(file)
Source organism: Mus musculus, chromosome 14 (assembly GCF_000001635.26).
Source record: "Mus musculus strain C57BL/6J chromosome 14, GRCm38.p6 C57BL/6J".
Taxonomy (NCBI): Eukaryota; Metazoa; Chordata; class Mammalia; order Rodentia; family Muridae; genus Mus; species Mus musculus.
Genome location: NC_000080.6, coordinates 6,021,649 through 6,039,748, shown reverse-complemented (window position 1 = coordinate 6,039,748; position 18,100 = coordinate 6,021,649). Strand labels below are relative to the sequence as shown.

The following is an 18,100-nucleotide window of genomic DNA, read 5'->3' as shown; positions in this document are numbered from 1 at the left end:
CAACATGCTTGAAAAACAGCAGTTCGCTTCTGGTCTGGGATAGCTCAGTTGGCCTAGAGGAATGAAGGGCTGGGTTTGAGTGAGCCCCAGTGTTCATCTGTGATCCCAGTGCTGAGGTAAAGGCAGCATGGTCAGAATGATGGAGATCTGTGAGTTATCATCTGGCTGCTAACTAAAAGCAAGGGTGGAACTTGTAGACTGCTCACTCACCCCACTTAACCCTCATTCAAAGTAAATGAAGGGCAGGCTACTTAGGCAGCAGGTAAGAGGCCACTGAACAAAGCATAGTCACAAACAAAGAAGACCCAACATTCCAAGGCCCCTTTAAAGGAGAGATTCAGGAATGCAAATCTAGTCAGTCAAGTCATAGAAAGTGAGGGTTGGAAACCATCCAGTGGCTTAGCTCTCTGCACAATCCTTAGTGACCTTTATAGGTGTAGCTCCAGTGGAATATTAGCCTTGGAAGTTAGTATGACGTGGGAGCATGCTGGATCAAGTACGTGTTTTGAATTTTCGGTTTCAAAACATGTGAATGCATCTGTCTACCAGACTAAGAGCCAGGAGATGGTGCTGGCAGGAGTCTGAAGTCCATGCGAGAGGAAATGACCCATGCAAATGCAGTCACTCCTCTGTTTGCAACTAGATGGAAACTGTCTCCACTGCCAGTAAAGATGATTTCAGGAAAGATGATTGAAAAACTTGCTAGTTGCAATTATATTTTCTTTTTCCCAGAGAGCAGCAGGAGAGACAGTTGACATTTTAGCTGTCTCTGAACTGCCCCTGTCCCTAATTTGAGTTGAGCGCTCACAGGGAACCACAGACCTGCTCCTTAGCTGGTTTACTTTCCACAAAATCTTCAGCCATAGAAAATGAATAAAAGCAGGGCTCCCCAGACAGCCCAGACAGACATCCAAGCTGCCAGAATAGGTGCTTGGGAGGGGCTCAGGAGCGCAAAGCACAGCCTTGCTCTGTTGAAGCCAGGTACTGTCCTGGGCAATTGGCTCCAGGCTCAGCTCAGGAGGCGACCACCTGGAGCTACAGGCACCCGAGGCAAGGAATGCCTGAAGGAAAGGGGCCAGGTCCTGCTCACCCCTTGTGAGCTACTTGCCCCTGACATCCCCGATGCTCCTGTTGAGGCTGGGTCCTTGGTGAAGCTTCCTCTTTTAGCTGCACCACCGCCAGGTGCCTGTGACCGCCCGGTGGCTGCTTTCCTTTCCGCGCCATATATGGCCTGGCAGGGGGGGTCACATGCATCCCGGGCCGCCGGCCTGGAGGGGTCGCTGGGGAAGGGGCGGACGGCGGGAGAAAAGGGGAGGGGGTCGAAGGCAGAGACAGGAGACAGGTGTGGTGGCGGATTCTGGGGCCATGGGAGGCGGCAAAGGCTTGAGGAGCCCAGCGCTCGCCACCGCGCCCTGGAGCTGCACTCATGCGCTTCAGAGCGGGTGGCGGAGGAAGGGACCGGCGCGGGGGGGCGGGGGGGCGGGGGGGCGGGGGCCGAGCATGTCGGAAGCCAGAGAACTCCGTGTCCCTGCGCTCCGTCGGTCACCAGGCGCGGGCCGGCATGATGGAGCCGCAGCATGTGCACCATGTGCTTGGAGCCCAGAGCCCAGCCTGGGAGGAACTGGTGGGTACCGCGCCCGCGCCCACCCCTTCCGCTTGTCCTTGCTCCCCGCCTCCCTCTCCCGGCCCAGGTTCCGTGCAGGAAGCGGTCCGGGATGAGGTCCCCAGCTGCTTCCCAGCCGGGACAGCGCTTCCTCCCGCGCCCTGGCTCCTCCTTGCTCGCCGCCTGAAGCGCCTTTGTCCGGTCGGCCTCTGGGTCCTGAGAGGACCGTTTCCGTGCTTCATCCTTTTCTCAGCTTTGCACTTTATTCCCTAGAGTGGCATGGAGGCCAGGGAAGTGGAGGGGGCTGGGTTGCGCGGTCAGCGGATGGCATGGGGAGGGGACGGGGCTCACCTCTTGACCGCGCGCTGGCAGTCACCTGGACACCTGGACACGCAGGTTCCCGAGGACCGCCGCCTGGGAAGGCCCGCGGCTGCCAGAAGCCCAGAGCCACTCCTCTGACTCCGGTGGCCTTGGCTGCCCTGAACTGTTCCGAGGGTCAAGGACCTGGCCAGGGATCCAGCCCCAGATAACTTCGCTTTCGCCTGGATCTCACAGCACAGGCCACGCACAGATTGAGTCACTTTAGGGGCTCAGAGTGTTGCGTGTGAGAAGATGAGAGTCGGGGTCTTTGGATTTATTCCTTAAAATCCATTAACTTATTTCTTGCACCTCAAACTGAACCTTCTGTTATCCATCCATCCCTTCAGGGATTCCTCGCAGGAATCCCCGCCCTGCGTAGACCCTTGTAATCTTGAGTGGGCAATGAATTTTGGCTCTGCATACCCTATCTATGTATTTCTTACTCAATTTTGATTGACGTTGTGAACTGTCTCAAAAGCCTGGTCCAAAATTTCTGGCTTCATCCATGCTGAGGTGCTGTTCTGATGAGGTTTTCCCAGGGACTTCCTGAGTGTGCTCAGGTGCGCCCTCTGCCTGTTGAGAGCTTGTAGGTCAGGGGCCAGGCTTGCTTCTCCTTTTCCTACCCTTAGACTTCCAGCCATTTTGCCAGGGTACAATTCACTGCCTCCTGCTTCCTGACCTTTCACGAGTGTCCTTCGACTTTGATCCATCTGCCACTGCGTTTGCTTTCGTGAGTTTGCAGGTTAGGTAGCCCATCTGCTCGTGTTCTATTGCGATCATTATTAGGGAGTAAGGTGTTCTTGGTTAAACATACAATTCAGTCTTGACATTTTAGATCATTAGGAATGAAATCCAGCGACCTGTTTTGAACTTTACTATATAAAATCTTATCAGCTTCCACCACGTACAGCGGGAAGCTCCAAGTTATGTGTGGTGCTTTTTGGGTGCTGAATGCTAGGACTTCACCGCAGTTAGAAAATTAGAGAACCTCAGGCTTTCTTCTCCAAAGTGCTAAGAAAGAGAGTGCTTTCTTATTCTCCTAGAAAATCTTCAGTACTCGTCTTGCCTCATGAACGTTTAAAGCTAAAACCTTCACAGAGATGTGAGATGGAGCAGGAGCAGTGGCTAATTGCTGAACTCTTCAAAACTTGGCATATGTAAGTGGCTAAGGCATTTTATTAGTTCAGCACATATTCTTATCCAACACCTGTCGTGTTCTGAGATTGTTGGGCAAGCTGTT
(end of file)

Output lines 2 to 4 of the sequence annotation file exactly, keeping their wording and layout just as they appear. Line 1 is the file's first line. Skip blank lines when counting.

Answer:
Source record: "Mus musculus strain C57BL/6J chromosome 14, GRCm38.p6 C57BL/6J".
Taxonomy (NCBI): Eukaryota; Metazoa; Chordata; class Mammalia; order Rodentia; family Muridae; genus Mus; species Mus musculus.
Genome location: NC_000080.6, coordinates 6,021,649 through 6,039,748, shown reverse-complemented (window position 1 = coordinate 6,039,748; position 18,100 = coordinate 6,021,649). Strand labels below are relative to the sequence as shown.